Measles incidence rates have fallen to under 1% of the population under the age of 30 in regions where the vaccination is readily available. Even though the MMVR (measles, mumps, rubella, varicella) vaccine has been available in the United States since 2005, there have been recent outbreaks of the corresponding infections. In Berkeley, there have been over 40 cases of confirmed mumps.
On an international scale, the World Health Organization recently published a report regarding measles outbreaks worldwide which affected regions of the Americas, Europe, and Africa. Regions in the Americas suffered from several outbreaks that were linked to importation of the measles virus from other regions- primarily Europe, Malaysia (outbreaks in the US and Chile) and Kenya (outbreak in Ecuador). In Europe, 40 of 53 member states of the WHO reported over 26,000 confirmed cases of measles with 11 of these cases being lethal. The last region that was affected this year was Africa, with the most confirmed cases- over 103,000. The Democratic Republic of Congo have also reported over 1100 measles-associated deaths this year.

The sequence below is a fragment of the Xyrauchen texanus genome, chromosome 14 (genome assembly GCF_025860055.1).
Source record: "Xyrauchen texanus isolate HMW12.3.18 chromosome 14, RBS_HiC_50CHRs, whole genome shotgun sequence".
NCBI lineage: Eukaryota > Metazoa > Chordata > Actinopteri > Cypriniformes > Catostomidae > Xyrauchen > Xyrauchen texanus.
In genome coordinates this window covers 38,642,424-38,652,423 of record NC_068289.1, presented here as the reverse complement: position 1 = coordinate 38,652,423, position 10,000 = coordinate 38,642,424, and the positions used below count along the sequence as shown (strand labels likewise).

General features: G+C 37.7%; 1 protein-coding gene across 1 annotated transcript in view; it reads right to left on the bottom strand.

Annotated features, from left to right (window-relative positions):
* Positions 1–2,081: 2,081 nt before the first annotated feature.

The Americas had not had a measles endemic since 2002. In Europe, they’ve responded to the outbreaks by adapting their vaccination schedule accordingly including lowering the cost (offering free vaccinations in school) in order to increase accessibility. This report reinforces the dangers of international trade and travel and the possibility of tourists or foreigners introducing new viral strains to a susceptible population. Control and preventative measures should be implemented to avoid viral exportations.
Original Source: http://www.who.int/csr/don/2011_10_07/en/index.html